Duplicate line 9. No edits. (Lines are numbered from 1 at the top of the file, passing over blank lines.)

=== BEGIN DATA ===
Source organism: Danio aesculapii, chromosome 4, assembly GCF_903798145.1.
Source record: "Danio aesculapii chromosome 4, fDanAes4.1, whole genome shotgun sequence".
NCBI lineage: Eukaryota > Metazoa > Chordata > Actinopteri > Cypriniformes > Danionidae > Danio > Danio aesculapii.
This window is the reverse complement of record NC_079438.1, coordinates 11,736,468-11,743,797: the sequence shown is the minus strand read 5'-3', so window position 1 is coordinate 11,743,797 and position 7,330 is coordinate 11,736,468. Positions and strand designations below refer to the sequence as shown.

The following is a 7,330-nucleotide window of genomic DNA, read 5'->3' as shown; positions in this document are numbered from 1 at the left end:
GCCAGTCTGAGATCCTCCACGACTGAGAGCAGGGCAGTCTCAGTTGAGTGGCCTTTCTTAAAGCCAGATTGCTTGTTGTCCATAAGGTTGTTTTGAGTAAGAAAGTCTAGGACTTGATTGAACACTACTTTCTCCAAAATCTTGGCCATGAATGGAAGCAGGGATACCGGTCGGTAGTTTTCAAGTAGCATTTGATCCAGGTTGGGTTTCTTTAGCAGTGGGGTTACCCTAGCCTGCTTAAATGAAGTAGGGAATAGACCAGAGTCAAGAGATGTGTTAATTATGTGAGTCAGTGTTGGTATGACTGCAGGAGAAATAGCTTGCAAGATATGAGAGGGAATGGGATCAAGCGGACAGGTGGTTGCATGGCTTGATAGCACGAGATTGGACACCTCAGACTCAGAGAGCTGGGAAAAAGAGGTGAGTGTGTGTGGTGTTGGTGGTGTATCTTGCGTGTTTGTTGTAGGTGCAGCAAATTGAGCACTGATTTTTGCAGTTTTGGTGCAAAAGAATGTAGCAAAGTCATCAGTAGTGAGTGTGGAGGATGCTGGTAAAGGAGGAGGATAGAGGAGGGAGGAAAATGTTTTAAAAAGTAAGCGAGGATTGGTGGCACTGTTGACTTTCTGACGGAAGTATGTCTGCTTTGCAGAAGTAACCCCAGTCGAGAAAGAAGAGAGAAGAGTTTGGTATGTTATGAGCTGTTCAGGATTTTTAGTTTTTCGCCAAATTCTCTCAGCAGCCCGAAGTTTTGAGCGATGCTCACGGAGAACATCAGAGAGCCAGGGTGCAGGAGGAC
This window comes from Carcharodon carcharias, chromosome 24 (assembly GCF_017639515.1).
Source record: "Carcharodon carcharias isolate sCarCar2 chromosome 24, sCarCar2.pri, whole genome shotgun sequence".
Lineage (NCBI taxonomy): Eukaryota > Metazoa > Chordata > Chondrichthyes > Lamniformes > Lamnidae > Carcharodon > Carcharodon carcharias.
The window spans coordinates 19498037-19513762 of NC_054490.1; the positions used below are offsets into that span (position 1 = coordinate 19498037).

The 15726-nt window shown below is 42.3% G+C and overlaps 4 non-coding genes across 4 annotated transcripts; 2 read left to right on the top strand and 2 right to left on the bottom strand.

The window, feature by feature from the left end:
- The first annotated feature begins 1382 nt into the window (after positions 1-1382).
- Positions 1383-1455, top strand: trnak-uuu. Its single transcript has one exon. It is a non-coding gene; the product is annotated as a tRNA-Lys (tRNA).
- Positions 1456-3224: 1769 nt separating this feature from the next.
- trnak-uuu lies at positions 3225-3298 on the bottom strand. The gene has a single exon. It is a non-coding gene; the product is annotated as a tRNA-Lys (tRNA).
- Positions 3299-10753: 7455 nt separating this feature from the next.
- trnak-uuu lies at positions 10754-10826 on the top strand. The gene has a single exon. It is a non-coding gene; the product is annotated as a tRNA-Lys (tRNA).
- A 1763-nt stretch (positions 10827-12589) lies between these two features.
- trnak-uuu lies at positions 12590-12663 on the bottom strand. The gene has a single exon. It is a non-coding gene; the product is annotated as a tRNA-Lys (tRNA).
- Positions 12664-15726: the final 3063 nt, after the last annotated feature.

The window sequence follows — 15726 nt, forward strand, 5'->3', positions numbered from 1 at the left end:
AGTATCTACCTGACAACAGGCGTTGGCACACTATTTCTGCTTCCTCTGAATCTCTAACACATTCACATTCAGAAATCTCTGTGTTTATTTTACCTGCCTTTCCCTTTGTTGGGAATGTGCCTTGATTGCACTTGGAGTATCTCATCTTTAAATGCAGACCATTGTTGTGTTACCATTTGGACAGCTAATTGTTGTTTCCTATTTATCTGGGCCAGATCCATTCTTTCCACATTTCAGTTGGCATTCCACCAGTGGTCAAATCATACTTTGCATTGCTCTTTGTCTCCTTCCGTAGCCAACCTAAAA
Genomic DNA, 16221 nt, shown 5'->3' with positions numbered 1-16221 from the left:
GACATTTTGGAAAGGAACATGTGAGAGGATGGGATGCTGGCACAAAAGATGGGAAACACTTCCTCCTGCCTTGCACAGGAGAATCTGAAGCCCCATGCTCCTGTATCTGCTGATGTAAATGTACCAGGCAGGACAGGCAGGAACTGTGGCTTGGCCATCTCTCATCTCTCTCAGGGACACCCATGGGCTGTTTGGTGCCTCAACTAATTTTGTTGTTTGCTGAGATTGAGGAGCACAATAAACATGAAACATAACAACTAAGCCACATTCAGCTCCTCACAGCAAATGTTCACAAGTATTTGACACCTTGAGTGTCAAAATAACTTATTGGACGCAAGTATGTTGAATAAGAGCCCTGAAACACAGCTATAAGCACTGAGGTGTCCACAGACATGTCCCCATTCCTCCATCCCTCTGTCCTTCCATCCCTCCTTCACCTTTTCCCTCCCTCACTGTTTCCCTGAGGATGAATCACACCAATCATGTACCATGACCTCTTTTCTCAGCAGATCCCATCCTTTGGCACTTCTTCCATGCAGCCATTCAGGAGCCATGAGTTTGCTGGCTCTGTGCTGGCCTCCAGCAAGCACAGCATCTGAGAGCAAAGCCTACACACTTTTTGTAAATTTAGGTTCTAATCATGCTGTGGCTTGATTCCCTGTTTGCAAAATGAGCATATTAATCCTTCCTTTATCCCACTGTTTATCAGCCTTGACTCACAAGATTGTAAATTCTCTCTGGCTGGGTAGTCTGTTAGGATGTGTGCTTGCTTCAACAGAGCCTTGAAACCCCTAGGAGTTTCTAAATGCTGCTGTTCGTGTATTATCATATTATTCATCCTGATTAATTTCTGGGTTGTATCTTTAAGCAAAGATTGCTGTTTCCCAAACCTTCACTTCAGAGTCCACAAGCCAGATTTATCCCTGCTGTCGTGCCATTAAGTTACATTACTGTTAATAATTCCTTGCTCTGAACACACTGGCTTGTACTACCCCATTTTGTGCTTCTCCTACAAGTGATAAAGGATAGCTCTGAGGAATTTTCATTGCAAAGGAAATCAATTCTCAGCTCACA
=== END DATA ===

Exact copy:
Lineage (NCBI taxonomy): Eukaryota > Metazoa > Chordata > Chondrichthyes > Lamniformes > Lamnidae > Carcharodon > Carcharodon carcharias.